Let’s share experiences on early symptoms of dementia

It’s been a while since I posted, mainly because I had several ideas and was not able to decide which one to pursue, but I’ve finally picked one idea to give a try, related to a major concern area I have: simple, effective ways to share experiences.

When I talk to caregivers, they often say they’d like to share their experiences, but don’t know how to. I’ve seen some Facebook forums that are excellent mutual support communities, but their contents are not visible to the public. Dedicated bulletin boards, too, are often private. What we also need are ways where caregivers can share publicly, even if they don’t want to reveal their identity.

So I’m trying my idea here to gather your experiences on one topic. If it works, I may repeat this for other topics.

I am inviting you, family members and friends of persons with dementia, to write a comment about some changed behavior shown by a person before he/ she was diagnosed with dementia. Perhaps this was something that made you contact a doctor. Or perhaps the behavior just felt odd, and it was only much later that you wondered whether that had been an early sign of dementia.

Add your comment to this blog post. It won’t take much time. Just describe an incident in a way such that someone reading your comment can picture it. So, instead of saying, “my mother’s behavior changed”, tell us something we can imagine, like: “My mother used to love socializing and also planning the menu for visitors. Then she stopped planning menus. She even began avoiding people. Maybe she had started facing dementia type of problems.”

I know many of you have hesitated sharing in some forums because of privacy concerns. Or you didn’t know an easy way to share. If so, posting a comment below may work for you, because you don’t have to give your real and full name; use a pseudonym or give part of your name or your initials. And your email id will not be visible when your comment goes live. Your privacy is ensured when your comment is visible.

So it’s over to you…

Please remember that every shared experience matters. The few minutes you take may help some other caregiver. It may help someone realize that the behavior they are seeing may need investigation.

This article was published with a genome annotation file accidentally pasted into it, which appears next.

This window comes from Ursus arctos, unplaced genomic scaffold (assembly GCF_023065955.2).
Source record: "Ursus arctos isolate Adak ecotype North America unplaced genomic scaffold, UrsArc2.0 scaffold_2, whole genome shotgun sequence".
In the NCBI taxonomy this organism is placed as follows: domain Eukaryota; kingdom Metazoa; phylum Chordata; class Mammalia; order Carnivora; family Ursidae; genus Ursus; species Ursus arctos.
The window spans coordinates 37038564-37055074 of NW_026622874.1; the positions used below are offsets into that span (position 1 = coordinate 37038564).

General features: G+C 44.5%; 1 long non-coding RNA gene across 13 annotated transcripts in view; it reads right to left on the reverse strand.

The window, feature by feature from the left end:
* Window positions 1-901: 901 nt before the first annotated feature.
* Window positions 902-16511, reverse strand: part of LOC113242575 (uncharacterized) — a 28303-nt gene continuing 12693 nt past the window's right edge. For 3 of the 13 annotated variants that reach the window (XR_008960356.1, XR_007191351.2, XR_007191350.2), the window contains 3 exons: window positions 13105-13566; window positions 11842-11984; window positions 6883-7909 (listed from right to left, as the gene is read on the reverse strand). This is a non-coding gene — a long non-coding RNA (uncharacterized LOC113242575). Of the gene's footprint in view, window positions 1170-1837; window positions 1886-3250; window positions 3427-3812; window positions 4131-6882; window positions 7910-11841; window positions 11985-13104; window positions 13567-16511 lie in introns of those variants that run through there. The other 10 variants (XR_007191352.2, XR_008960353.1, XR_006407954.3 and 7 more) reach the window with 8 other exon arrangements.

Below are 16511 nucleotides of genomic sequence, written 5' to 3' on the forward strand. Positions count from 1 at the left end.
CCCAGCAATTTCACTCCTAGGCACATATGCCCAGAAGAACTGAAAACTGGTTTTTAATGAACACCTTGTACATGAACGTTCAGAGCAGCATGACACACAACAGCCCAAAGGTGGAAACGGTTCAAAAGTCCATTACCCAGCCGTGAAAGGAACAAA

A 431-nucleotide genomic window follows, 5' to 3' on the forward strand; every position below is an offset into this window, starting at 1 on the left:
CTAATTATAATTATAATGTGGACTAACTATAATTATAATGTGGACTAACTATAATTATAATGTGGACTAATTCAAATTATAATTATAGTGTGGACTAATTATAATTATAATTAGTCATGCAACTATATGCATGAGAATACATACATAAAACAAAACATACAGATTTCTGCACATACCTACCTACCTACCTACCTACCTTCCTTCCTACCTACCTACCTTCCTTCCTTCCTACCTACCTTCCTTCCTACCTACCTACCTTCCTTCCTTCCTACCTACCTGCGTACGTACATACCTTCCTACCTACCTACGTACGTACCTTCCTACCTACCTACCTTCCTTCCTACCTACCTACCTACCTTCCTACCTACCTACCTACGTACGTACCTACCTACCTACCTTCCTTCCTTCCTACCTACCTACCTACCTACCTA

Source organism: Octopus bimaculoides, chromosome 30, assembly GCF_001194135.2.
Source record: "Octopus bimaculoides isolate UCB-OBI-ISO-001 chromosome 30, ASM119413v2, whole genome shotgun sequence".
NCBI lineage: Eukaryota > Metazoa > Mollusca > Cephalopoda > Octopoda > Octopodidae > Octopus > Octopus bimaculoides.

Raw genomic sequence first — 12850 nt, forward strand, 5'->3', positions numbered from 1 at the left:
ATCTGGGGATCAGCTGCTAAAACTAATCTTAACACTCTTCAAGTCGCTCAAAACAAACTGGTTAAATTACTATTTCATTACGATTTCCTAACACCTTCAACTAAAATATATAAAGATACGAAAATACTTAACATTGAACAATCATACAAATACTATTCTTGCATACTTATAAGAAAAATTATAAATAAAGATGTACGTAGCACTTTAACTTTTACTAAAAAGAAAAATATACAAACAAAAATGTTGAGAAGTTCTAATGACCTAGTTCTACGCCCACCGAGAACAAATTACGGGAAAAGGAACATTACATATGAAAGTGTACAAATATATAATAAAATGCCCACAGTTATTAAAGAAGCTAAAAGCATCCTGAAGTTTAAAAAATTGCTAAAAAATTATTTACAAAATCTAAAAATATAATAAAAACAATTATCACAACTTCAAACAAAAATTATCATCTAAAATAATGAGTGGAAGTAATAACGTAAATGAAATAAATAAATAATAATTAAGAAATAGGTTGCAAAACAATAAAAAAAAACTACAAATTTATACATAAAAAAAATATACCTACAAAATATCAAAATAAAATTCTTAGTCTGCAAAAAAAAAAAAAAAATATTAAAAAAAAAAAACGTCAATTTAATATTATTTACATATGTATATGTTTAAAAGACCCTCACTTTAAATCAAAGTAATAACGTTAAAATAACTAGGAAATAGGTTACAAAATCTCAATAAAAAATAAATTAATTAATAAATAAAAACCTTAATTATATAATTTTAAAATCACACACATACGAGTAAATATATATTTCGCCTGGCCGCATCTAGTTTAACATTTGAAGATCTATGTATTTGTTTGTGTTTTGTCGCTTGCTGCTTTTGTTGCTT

Here’s all you need to do: Just scroll down a bit and you’ll find the place where you can leave a reply. Share any personal experience of changed behavior of a loved one before he/ she was diagnosed with dementia–the sort of behavior that, looking back, you think might have been an early warning sign of dementia. (And don’t worry about how well you write and all that, just write whatever comes from your heart 🙂 )

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Hints and misses

In those early years, before my mother was diagnosed, and in the period just after, there were several small things that struck us as odd or surprisingly hurtful.

I did not piece them together into ‘dementia behavior.’ I saw in them patterns that indicated out-of-touch with contemporary life, unfair use of ‘authority’, lack of love, inconsideration, and worse. I responded by withdrawing, hurt and bewildered (what had I done to deserve this), and an occasional protest. I did make some attempts to explain and understand; often these seemed to go well, but within a few hours, my mother was back at accusing me of all sorts of motives and complaining about me to anyone and everyone. Often when I meet caregivers now, I find them going through the same phase of hurt/ bewilderment/ frustration/ helplessness. Many are angry, others are sad, but helplessness about how to cope underlies most situations.

Some problems I faced were minor irritants, some were major issues. In today’s post, I’ll share some of the minor ones, which could have been taken as hints of her condition had I been better informed:
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Pattern spotting

Yesterday, I wrote: “…the most prominent mistake I made in the earlier days was force-fitting patterns instead of looking afresh at facts, and seeing intention where the cause was confusion. ”

Analyzing, introspecting, recognizing patterns is an ability I’ve always tried to nurture and improve. I have assumed that these are good and important, and the best way to navigate life. Yet pattern-seeking backfired on me for the caregiving aspect of my life.

Here, for example, is one small but indicative incident (this was well before my mother was diagnosed).

My mother’s balance problems were very marked, and often, as she stood or walked, she would lurch and sway and stumble/ fall. This would happen anywhere, and she’d grab at whatever she could. Once, when she was in the kitchen, she grabbed at a knife on the kitchen counter, ouch! 😦
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Were those signs of impending dementia?

In 1990, I published my first book, co-authored with my husband. We were both very thrilled with the milestone, and presented a copy to my parents. The book, What Every Manager Should Know About Computers, was (according to us) a very simple introduction to computers. We assumed anyone would be able to read and enjoy it, especially proud parents. (or at least they could pretend to do so).

Well, my father tried reading it. He read two chapters, then gave up, but he did say that maybe, if he was younger, he would have been able to read more. He then switched back to the bestseller he was reading.
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